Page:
In the coming days, Congress has an opportunity to begin unraveling a billion dollar boondoggle that’s been fleecing American taxpayers for more than a decade.

But don’t hold your breath. This is a textbook case of politics trumping policy.


In South Carolina, there’s an outrageously expensive, partially-completed building called the Mixed Oxide Fuel Fabrication Facility (MOX). It is one of the biggest and baddest earmarks of all time. It’s a staggering one-thousand percent over budget, years behind schedule, and nobody knows what use it will be when (if) it’s ever completed.

To its credit, the White House has proposed a plan to cancel MOX and begin funding an alternative that is faster and cheaper. But pork-minded legislators on both sides of the aisle are pushing back, trying to get as much as $340 million appropriated for the facility in this year’s energy bill.
To understand what this fight is all about, let’s take a step back.

This is a tragic tale that began with good intentions. In 2000, the US and Russia signed an agreement to dispose of 34 metric tons of plutonium. The US decided to build a facility to convert the weapons-grade material into fuel for commercial nuclear reactors. The MOX plant was expected to be completed within three years and cost $1.6 billion.

Today, it remains unfinished and the Department of Energy has sunk a staggering $5 billion into construction alone. Estimates for finishing the job range between a ridiculous $25 billion and an absurd $110 billion. Perhaps the most mind-boggling thing of all is that the MOX facility lacks even a single customer for its commercial reactor fuel if and when it ever comes online.

My biggest regret from my time in Congress is not finding a way to thwart this project 13 years ago.

As a fiscally conservative Republican and former Chairman and Ranking Member of the House Energy and Water Development Appropriations Subcommittee, as well as a former member of the Defense Appropriations Subcommittee, I felt it was my duty to spend taxpayer dollars on projects that truly address our most critical national security needs.  I supported critical nuclear weapons and nuclear nonproliferation work at the Department of Energy, but I also supported critical non-nuclear national security projects like the original Predator drone and improved body and vehicle armor for our troops.

But when I raised concerns about MOX during hearings a dozen years ago and tried to stop the project, I was met with resistance by the Energy Department, the Bush White House, and many of my fellow Republicans. They told me canceling the project would hurt then-South Carolina Governor Mark Sanford’s chances of being reelected, and would damage our relations with Russia.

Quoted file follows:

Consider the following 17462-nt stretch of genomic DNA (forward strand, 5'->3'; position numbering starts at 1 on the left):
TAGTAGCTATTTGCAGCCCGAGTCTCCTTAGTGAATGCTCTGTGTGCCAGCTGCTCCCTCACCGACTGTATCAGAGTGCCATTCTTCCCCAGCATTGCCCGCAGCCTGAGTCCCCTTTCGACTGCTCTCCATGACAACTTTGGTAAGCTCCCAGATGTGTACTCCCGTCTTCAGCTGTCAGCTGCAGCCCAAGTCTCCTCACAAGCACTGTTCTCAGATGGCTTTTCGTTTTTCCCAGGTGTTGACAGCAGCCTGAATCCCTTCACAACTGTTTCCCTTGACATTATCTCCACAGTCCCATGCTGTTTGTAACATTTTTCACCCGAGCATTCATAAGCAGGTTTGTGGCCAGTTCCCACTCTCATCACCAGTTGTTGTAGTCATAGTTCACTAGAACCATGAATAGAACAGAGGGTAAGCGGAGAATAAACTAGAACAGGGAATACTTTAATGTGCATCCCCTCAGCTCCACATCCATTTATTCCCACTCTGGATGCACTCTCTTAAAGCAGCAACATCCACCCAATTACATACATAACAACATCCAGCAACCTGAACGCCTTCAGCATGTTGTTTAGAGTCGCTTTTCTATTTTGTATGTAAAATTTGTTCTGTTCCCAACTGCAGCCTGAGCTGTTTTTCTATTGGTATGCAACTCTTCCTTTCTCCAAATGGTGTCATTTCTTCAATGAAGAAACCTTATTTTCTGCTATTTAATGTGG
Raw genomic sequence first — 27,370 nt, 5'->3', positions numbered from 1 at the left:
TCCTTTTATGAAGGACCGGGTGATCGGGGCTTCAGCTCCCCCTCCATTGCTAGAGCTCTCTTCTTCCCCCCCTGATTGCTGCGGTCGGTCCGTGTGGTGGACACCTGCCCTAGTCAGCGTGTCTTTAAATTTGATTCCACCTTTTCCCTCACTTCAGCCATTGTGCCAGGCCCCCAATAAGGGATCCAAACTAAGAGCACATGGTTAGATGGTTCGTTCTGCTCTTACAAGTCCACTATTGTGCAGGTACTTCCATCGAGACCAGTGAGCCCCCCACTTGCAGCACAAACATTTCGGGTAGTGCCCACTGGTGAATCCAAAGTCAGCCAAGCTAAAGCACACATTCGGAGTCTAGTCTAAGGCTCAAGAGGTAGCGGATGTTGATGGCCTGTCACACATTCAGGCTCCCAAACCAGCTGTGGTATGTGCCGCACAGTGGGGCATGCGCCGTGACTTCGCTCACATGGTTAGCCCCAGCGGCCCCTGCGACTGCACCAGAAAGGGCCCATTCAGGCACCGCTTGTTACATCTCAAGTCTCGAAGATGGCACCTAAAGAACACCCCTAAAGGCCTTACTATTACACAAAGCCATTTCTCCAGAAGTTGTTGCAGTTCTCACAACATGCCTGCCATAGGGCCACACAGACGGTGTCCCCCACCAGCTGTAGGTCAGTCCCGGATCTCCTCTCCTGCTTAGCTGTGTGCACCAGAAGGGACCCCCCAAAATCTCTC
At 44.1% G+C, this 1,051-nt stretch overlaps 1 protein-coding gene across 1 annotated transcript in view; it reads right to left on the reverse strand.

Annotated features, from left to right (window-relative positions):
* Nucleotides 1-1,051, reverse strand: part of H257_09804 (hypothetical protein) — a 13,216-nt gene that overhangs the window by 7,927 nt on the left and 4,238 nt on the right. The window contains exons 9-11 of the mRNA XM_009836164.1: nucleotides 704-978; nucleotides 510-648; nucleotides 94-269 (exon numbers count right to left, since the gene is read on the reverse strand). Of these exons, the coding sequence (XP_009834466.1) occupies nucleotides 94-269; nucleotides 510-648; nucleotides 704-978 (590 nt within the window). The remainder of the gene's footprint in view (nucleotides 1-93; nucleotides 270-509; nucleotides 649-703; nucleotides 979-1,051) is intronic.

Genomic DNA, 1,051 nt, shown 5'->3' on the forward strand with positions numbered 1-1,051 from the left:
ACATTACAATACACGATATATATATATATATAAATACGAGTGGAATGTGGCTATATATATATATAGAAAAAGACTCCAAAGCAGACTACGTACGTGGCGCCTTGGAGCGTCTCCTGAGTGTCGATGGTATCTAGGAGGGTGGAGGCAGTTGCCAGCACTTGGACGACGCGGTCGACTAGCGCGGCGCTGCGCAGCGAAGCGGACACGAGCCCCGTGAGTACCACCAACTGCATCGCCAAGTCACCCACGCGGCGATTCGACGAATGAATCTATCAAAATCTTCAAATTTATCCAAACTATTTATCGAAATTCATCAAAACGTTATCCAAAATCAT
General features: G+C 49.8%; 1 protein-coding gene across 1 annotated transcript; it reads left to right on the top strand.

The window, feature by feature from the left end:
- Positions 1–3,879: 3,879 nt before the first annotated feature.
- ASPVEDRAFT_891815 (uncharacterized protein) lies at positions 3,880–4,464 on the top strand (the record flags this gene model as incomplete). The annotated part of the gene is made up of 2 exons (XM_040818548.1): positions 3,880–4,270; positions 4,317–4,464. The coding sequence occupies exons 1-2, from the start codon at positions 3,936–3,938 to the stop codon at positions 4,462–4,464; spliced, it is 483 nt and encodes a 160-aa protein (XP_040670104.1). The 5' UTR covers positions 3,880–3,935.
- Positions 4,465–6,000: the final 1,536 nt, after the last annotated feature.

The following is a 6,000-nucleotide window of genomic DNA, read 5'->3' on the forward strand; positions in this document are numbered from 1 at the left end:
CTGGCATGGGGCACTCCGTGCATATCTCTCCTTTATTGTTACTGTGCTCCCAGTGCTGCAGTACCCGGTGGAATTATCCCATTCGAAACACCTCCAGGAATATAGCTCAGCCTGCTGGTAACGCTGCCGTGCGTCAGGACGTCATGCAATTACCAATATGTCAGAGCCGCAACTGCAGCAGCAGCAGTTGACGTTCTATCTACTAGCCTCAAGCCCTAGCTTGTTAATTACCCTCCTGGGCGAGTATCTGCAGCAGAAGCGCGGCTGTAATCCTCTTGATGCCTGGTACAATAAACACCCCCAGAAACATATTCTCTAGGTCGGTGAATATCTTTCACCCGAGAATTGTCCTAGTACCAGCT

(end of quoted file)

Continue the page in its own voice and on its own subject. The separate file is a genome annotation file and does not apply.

Senator Lindsey GrahamLindsey Olin GrahamGraham: Report on alleged surveillance abuse in 2016 to be released Dec. 9 McConnell hopes Senate impeachment trial 'not too lengthy a process' Hillicon Valley: Progressives oppose funding bill over surveillance authority | Senators call for 5G security coordinator | Facebook gets questions over location tracking | Louisiana hit by ransomware attack MORE has pinned his support of the facility on the latter point, claiming that our bilateral relationship with Russia demands the completion of the MOX facility.  But this is simply not true.

The Department of Energy has identified several alternative strategies to dispose of the plutonium that would meet the treaty’s obligations and have been independently verified to be more cost effective, timely, and safer.  

The latest nail in the project’s coffin should be the serious safety and security problems of the MOX facility, as documented by nonpartisan watchdog groups like the Project on Government Oversight (POGO) and Taxpayers for Common Sense.

They discovered that the MOX project contractor was granted an exemption from an important security standard before construction even began.  Facilities that handle special nuclear materials such as plutonium, or converted MOX fuel, must be able to verify the location of all special nuclear materials within 72 hours in order to verify or disprove any claims that such materials have been lost or stolen. Instead of 72 hours, the MOX contractor estimates it could take an astounding 180 days to physically verify the presence of all special nuclear materials — 60 times the normal DOE security requirement.
If my party wants to keep control of Congress, Republicans of all stripes, but most especially those self-proclaimed fiscal conservatives, must demonstrate that they are responsible stewards of the taxpayer dollars.  One of the most critical jobs of Congress is to make rational decisions on how to best allocate limited fiscal resources every year.  Funding national security is one of our most serious legislative responsibilities, but the mere attachment of the label “national security” to a project does not mean that Republicans are required to suspend all critical thinking and immediately move that project to the head of the line for limited national security funding.  

Funding a poorly-conceived, poorly-performing, and ultimately pointless project such as MOX — remember, there are no utility customers willing to accept the fuel — will take needed funds away from our Armed Forces and from more worthy national nuclear security projects in the Department of Energy.  It is long past time to cancel the MOX project and put sound policy ahead of pork-barrel politics.

Hobson is former Chairman and Ranking Member of the House Energy and Water Development Appropriations Subcommittee